Last week, Sheraton unveiled Microsoft Surface, a 30-inch computer table-like display, in Boston, Chicago, New York, San Francisco and Seattle. The intuitive user interface works without a mouse or keyboard, allowing people to interact with content by using their hands. CityTips, Sounds of Sheraton and Sheraton Snapshots are three highlighted applications.
Sheraton plans to advertise Microsoft Surface with signage, primarily in elevators and lobbies. For the next few months, room keycards will also promote the new gadget, along with confirmation booking emails and Web sites.
Brian Povinelli, vice president of marketing for Sheraton, says the hotel chain hopes to differentiate the brand through Microsoft Surface. Advertising has not been built into the technology; Sheraton wants to determine which applications its guests use most. "It's built to allow a brand like Sheraton to feature local attractions or deliver coupons," says Povinelli. "We're exploring ordering food and beverages from the table, and that would give us a chance to bring in brands like Pepsi that could advertise their products."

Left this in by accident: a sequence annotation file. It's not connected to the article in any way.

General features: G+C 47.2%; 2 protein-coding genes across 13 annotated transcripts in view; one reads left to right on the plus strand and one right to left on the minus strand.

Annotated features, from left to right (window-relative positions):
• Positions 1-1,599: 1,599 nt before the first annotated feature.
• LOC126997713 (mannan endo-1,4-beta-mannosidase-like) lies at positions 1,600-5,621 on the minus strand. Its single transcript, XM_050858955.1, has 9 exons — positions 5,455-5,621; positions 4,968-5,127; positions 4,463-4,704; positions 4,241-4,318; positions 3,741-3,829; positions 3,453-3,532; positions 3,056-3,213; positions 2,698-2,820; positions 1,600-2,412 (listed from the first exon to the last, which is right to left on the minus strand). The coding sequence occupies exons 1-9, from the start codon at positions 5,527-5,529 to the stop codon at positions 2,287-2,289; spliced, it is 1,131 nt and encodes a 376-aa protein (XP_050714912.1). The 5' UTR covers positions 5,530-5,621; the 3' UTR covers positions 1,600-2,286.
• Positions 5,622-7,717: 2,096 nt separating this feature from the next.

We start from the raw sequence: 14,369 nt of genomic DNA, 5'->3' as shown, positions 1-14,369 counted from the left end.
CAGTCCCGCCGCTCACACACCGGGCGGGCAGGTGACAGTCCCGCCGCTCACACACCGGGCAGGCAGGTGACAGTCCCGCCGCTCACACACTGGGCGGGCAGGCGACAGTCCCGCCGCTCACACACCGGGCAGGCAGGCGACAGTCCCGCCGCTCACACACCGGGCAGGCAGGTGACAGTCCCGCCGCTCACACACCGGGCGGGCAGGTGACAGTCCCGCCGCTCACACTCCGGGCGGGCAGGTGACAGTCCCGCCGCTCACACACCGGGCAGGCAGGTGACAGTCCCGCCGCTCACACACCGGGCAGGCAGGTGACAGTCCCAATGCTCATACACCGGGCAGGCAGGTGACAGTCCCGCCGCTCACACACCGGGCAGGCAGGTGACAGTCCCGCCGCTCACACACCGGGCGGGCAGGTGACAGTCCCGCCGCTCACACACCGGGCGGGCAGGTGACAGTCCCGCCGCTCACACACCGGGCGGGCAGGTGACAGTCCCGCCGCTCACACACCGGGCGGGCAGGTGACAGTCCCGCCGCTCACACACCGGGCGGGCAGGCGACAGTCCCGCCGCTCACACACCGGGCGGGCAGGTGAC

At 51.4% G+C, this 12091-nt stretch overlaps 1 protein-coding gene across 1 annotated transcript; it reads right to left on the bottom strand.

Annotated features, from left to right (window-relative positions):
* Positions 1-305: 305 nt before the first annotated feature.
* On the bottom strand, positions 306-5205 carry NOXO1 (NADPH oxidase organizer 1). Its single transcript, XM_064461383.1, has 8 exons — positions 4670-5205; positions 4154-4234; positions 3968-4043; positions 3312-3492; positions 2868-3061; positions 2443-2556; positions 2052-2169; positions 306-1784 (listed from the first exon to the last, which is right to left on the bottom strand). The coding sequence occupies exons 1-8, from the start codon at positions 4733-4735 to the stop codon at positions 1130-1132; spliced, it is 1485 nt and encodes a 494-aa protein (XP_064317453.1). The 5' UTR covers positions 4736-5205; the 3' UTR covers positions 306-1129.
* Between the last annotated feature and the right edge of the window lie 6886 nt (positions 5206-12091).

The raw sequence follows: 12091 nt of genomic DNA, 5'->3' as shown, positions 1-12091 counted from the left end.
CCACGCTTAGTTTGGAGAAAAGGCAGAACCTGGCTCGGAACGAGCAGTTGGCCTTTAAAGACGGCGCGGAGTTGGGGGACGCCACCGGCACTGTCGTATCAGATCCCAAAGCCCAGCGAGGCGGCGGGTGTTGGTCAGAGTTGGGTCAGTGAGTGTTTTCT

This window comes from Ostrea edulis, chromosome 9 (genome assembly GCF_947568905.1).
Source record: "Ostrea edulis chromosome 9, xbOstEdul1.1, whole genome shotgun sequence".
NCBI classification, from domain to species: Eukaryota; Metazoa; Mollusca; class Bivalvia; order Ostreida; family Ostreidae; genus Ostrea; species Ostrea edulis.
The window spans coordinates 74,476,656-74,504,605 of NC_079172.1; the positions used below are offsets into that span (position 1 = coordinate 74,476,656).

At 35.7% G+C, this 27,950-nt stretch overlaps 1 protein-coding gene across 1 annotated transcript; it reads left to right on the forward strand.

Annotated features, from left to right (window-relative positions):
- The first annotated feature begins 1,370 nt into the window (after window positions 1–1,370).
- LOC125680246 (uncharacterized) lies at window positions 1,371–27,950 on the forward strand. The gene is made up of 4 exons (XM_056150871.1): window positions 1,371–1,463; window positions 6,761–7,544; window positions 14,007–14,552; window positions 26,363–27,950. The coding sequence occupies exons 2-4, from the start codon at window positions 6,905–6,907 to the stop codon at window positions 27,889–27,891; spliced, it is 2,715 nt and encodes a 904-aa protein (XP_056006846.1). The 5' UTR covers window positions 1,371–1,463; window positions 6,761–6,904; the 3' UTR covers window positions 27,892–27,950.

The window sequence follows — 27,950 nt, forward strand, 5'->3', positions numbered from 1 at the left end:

Microsoft Surface comes off the shelf with core applications, but Sheraton customized them with an eye toward the day its guests will be able to download information from area retailers onto their phones or PDAs.
Within the next year, as Bluetooth and infrared become more pervasive in cameras and cell phones, Sheraton says it will likely allow guests to download information from the City Tips program. That information could contain directions as well as coupons for free stuff and discounts.
It's not clear whether Microsoft Surface will bring Sheraton incremental revenue from advertising and marketing services, but Povinelli says it "may become a secondary fringe benefit, rather than a primary driver."
AT&T installed a handful of Microsoft Surface tables at Mobility stores earlier this year. No word as to whether the technology has enhanced the consumer experience. Avenue A|Razorfish, a Microsoft subsidiary, worked with AT&T to develop an application that placed kiosks with screens and Microsoft Surface in 12 stores across the U.S.
There, the technology uses object recognition to let customers compare the features of two models by putting the phones on the kiosk's surface.